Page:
Madrimov vs. Walker: Inviting Tragedy
By Caryn A. Tate on August 18, 2020
Fighters are hard-pressed to admit that they’re hurt. (photo: Ed Mulholland/Matchroom)
Even when proper precautions are taken, sometimes there can still be a negative outcome. But what about when there are clear warning signs that go unheeded, such as in Walker’s case? It’s inviting a tragic outcome… READ MORE
Herring retains title via DQ over Oquendo
By Robert Ecksel on September 5, 2020
The champ intended to box, while the challenger came to brawl. (Mikey Williams/Top Rank)
“I wasn’t too satisfied with my performance, to be honest with you,” said Herring after the fight. “I didn’t want it to end like that. I’m disappointed with the outcome. But my team felt it was too much. So we just had to stop it or whatever…” READ MORE
The Fight Game Always Rings Twice
By Robert Ecksel on March 18, 2022
Their first attempt at murder was a clumsy failure. The second attempt was a clumsy success.
“The Postman Always Rings Twice” is a roman noir classic. Written by James M. Cain and published by Alfred A. Knopf in 1934, the short novel was titillating in its day, with its sex and violence and was banned in Boston, as well as Canada, shortly after publication. The scandal helped solidify book's critical and popular success, catapulting the hard-drinking newspaperman into a pulp fiction icon, alongside the likes of Dashiell Hammett and Raymond Chandler.
“Postman” was made into a movie seven times. The most durable adaptation was the black and white version from 1946, a touchstone of the genre starring John Garfield as Frank Chambers, a scruffy drifter with an eye for the ladies, and Lana Turner as Cora, a bodice busting femme fatale who thinks she found a way out of a bad marriage. The 1981 remake starring Jack Nicholson and Jessica Lange is notable, insofar as it is notable, for the actors’ ardor.
The novel, like the films that followed, has a little something for everyone. There’s sex, money, murder, betrayal, with nary a redeeming character in sight. Frank and Cora devise a plan to kill her much older husband, Nick Papadakis, a clownish cuckold our narrator, the aforementioned Frank Chambers, calls “the Greek.” Their first attempt at murder was a clumsy failure. The second attempt was a clumsy success. With “the Greek” out of the way, Frank and Cora would liquidate his assets, a crummy roadside diner and insurance policy, and disappear to live happily ever after. It was a lousy plan. The law was onto them from the start. A cop and prosecutor poked holes in their story. Frank and Cora thought it was ironclad. That’s what thinking sometimes gets you.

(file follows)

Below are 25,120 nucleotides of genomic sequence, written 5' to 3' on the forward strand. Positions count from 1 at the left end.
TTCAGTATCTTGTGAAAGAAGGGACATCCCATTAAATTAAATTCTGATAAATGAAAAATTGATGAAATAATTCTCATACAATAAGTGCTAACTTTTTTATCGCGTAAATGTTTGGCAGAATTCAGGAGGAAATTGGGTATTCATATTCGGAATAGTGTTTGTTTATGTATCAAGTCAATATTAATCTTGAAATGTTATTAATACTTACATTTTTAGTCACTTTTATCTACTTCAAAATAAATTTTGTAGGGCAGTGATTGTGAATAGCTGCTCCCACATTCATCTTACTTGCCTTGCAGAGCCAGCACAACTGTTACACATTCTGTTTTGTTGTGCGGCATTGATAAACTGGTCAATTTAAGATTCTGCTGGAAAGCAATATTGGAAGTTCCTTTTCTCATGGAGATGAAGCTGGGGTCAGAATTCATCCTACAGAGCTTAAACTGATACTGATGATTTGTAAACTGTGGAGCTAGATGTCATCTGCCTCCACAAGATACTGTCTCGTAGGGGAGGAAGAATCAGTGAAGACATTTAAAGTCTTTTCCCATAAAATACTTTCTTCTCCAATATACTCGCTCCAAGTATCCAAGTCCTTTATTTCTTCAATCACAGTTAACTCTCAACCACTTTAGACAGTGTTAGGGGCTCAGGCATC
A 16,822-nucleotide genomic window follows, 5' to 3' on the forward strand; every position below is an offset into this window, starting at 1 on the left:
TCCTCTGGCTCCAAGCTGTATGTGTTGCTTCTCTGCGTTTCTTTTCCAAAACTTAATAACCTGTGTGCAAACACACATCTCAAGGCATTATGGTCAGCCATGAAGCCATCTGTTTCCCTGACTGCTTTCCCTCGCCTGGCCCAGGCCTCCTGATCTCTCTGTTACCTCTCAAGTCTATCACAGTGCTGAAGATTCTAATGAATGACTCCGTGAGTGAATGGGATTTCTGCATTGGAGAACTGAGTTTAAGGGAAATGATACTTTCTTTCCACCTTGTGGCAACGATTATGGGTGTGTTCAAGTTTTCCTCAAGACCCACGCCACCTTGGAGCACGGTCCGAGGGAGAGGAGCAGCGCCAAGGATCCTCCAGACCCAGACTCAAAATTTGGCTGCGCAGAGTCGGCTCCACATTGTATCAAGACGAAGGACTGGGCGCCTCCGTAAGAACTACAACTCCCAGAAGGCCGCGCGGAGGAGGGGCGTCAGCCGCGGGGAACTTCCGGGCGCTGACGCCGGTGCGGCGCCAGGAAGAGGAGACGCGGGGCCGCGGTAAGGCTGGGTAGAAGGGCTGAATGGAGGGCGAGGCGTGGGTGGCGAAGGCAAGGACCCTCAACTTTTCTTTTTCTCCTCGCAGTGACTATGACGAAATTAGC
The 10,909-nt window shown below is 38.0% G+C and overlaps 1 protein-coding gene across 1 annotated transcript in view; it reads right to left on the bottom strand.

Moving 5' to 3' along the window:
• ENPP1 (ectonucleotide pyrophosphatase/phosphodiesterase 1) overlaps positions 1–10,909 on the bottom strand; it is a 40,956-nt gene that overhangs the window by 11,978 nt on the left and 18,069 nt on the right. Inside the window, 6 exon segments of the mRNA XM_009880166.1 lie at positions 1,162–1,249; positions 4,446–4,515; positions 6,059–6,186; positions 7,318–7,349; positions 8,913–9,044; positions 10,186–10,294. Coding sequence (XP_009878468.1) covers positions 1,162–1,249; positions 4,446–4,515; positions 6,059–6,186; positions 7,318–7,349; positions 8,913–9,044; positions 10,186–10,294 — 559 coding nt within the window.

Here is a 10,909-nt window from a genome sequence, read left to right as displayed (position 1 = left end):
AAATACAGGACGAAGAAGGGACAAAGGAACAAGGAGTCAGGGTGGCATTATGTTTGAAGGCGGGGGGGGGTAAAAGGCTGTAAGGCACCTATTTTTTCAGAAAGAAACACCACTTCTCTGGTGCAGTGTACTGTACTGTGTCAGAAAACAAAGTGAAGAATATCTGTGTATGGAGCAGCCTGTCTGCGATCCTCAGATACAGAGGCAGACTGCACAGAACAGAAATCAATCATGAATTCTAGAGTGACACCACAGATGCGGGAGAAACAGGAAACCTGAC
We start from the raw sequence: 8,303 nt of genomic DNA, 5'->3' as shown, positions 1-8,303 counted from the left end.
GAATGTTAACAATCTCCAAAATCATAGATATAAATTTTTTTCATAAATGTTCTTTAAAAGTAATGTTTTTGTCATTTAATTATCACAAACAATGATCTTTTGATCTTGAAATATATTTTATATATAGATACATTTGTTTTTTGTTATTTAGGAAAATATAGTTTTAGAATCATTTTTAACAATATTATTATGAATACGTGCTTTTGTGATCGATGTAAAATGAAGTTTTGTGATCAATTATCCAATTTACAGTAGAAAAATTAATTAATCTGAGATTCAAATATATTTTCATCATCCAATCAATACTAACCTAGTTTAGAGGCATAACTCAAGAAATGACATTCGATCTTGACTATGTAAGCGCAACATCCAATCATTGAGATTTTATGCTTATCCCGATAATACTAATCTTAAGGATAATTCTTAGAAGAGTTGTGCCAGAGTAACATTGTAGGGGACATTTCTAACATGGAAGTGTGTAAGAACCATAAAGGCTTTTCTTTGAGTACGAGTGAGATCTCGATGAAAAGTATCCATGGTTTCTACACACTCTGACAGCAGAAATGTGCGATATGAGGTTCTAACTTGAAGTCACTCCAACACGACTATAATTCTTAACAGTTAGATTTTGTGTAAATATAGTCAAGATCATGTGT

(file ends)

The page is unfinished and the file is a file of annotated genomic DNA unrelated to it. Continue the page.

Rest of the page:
A lawyer named Katz got the accused murderers got off. He was shrewd. He had no scruples. He pulled strings. He knew people. As Frank recalled:
He took me in a private office and closed the door. Soon as he rolled a cigarette, and half burned it up, and got pasted on his mouth, he started to talk. I hardly knew him. It hardly seemed that a man that had looked so sleepy the day before could be as excited as he was.
“Chambers, this is the greatest case I ever had in my life. I’m in it, and out of it, in less than twenty-four hours, and yet I tell you I never had anything like it. Well, the Dempsey-Firpo fight lasted less than two rounds, didn’t it? It’s not how long it lasts. It’s what you do while you’re in there.”